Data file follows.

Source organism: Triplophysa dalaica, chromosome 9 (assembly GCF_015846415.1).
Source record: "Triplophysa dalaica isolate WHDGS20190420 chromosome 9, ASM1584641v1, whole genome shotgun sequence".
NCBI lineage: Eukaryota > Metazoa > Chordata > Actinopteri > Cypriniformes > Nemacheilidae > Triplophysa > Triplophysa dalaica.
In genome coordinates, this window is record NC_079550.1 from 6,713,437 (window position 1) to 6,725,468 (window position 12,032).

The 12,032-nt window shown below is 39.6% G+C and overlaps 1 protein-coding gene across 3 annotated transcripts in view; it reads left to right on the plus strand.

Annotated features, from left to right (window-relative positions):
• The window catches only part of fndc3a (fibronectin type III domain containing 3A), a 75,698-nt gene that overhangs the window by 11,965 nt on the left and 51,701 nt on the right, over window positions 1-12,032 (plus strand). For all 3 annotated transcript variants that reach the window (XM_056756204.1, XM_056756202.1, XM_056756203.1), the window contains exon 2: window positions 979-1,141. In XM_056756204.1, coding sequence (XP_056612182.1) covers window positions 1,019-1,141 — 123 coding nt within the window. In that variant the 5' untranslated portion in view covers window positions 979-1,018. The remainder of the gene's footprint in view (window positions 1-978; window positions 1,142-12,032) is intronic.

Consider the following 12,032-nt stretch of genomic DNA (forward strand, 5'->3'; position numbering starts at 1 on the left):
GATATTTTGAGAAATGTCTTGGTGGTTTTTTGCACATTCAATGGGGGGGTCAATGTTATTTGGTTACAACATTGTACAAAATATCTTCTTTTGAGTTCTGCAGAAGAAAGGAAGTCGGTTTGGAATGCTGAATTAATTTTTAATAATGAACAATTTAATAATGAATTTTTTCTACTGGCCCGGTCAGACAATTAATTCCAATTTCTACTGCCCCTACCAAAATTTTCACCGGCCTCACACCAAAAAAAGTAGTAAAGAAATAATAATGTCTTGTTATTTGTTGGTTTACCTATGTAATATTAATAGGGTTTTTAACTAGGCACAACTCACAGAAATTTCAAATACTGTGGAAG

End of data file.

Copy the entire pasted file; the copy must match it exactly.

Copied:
Source organism: Triplophysa dalaica, chromosome 9 (assembly GCF_015846415.1).
Source record: "Triplophysa dalaica isolate WHDGS20190420 chromosome 9, ASM1584641v1, whole genome shotgun sequence".
NCBI lineage: Eukaryota > Metazoa > Chordata > Actinopteri > Cypriniformes > Nemacheilidae > Triplophysa > Triplophysa dalaica.
In genome coordinates, this window is record NC_079550.1 from 6,713,437 (window position 1) to 6,725,468 (window position 12,032).

The 12,032-nt window shown below is 39.6% G+C and overlaps 1 protein-coding gene across 3 annotated transcripts in view; it reads left to right on the plus strand.

Annotated features, from left to right (window-relative positions):
• The window catches only part of fndc3a (fibronectin type III domain containing 3A), a 75,698-nt gene that overhangs the window by 11,965 nt on the left and 51,701 nt on the right, over window positions 1-12,032 (plus strand). For all 3 annotated transcript variants that reach the window (XM_056756204.1, XM_056756202.1, XM_056756203.1), the window contains exon 2: window positions 979-1,141. In XM_056756204.1, coding sequence (XP_056612182.1) covers window positions 1,019-1,141 — 123 coding nt within the window. In that variant the 5' untranslated portion in view covers window positions 979-1,018. The remainder of the gene's footprint in view (window positions 1-978; window positions 1,142-12,032) is intronic.

Consider the following 12,032-nt stretch of genomic DNA (forward strand, 5'->3'; position numbering starts at 1 on the left):
GATATTTTGAGAAATGTCTTGGTGGTTTTTTGCACATTCAATGGGGGGGTCAATGTTATTTGGTTACAACATTGTACAAAATATCTTCTTTTGAGTTCTGCAGAAGAAAGGAAGTCGGTTTGGAATGCTGAATTAATTTTTAATAATGAACAATTTAATAATGAATTTTTTCTACTGGCCCGGTCAGACAATTAATTCCAATTTCTACTGCCCCTACCAAAATTTTCACCGGCCTCACACCAAAAAAAGTAGTAAAGAAATAATAATGTCTTGTTATTTGTTGGTTTACCTATGTAATATTAATAGGGTTTTTAACTAGGCACAACTCACAGAAATTTCAAATACTGTGGAAG